Recent Published Articles

Tetrabromobisphenol A exerts thyroid disrupting effects but has little overt impact on postnatal brain development and neurobehaviors in mice

Zhanfen Qin , Shilin Song , Yuanyuan Li , Lin Lv , Mengqi Dong


Received June 09, 2023,Revised , Accepted October 24, 2023, Available online October 31, 2023

Volume 36,2024,Pages 1-10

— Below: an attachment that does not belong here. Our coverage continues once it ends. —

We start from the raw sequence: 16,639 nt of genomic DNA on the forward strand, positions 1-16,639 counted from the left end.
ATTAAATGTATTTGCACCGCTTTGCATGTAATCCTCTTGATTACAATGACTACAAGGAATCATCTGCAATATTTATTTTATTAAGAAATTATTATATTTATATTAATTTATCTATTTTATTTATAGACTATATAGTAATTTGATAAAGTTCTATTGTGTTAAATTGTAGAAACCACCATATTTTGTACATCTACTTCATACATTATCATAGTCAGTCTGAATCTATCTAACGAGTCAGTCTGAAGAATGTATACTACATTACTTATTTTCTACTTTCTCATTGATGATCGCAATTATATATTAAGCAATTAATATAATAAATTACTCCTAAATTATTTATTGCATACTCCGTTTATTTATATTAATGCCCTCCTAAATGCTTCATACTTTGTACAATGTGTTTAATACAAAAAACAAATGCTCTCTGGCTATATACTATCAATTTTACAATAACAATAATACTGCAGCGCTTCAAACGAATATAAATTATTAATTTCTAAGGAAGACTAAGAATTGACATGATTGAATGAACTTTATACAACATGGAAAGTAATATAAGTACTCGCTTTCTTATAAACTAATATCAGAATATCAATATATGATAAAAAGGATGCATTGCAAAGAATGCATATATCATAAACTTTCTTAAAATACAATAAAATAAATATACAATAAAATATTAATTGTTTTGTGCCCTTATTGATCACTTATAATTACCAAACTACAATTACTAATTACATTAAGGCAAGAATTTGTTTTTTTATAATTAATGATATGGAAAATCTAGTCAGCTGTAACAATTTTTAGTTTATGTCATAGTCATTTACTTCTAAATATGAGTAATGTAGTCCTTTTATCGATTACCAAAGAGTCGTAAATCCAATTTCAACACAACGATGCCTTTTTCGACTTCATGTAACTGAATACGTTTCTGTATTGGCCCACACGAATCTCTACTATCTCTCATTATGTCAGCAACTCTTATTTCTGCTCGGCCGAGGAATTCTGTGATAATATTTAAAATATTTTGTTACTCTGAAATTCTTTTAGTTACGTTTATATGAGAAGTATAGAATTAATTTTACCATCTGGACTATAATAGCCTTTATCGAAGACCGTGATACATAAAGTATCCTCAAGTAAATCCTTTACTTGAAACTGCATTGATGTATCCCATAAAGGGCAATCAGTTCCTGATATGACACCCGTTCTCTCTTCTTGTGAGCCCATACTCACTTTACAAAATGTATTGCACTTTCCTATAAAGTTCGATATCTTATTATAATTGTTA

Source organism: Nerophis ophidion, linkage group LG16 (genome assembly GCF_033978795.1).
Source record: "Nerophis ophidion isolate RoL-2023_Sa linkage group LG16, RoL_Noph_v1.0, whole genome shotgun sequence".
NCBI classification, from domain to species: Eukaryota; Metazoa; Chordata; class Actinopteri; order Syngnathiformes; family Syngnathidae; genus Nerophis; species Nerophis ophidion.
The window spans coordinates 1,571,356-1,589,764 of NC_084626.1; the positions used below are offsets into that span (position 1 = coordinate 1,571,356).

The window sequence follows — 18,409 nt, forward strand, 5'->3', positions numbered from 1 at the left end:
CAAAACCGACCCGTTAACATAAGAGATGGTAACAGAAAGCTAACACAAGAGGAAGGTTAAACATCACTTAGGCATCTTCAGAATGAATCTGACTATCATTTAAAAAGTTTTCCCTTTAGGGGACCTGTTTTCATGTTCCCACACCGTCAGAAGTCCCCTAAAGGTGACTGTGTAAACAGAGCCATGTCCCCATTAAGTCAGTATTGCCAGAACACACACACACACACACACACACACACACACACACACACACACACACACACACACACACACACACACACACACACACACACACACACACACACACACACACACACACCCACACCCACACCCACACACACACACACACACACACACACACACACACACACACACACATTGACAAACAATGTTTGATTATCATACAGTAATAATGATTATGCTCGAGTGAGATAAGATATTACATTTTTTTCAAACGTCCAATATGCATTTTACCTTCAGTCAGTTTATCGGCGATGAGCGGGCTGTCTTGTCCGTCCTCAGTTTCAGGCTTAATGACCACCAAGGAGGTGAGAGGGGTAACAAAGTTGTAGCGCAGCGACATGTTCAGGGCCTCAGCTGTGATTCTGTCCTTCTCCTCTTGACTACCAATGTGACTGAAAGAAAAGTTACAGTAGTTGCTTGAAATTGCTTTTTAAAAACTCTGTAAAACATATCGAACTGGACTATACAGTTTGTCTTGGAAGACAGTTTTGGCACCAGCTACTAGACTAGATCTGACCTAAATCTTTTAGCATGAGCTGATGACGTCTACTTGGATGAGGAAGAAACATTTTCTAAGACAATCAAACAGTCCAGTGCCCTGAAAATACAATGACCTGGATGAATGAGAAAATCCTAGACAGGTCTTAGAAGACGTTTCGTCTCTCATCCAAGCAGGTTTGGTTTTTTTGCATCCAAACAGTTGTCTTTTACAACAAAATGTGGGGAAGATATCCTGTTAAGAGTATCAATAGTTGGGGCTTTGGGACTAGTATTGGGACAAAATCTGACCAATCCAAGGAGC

Tetrabromobisphenol A (TBBPA) is a widely used brominated flame retardant. There is evidence showing that TBBPA can exert thyroid disrupting effects in mammals, but different results were also reported, along with inconsistent reports regarding its neurotoxicity. Here, we investigated thyroid disrupting effects and neurotoxicity of TBBPA (5, 50, 500 µg/(kg·day)) to male mice following maternal and direct exposure through drinking water, with the anti-thyroid drug propylthiouracil (PTU) as the positive control. On postnatal day (PND) 15, we expectedly observed severe thyroid compensatory hyperplasia and cerebellar developmental retardation in PTU-treated pups. The highest dose of TBBPA also caused thyroid histological alteration but had no effects on cerebellar development in terms of Purkinje cell morphology and the thickness of the internal granular layer and the molecular layer of the cerebellum. During puberty and adulthood, the thyroid morphological alterations became more pronounced in the TBBPA-treated animals, accompanied by decreased serum thyroid hormone levels. Furthermore, the 50 and 500 µg/(kg·day) TBBPA groups showed a significant decrease in the serum level of serotonin, a neurotransmitter associated with anxiety behaviors. Correspondingly, the highest dose group displayed anxiety-like behaviors in the elevated plus-maze test on PND 35, but this neurobehavioral alteration disappeared on PND 56. Moreover, no changes in neurobehavioral parameters tested were found in TBBPA-treated animals at puberty and adulthood. Altogether, all observations show that TBBPA can exert thyroid disrupting effects but has little overt impact on brain development and neurobehaviors in mice, suggesting that thyroid disruption does not necessarily cause overtly adverse neurodevelopmental outcomes.

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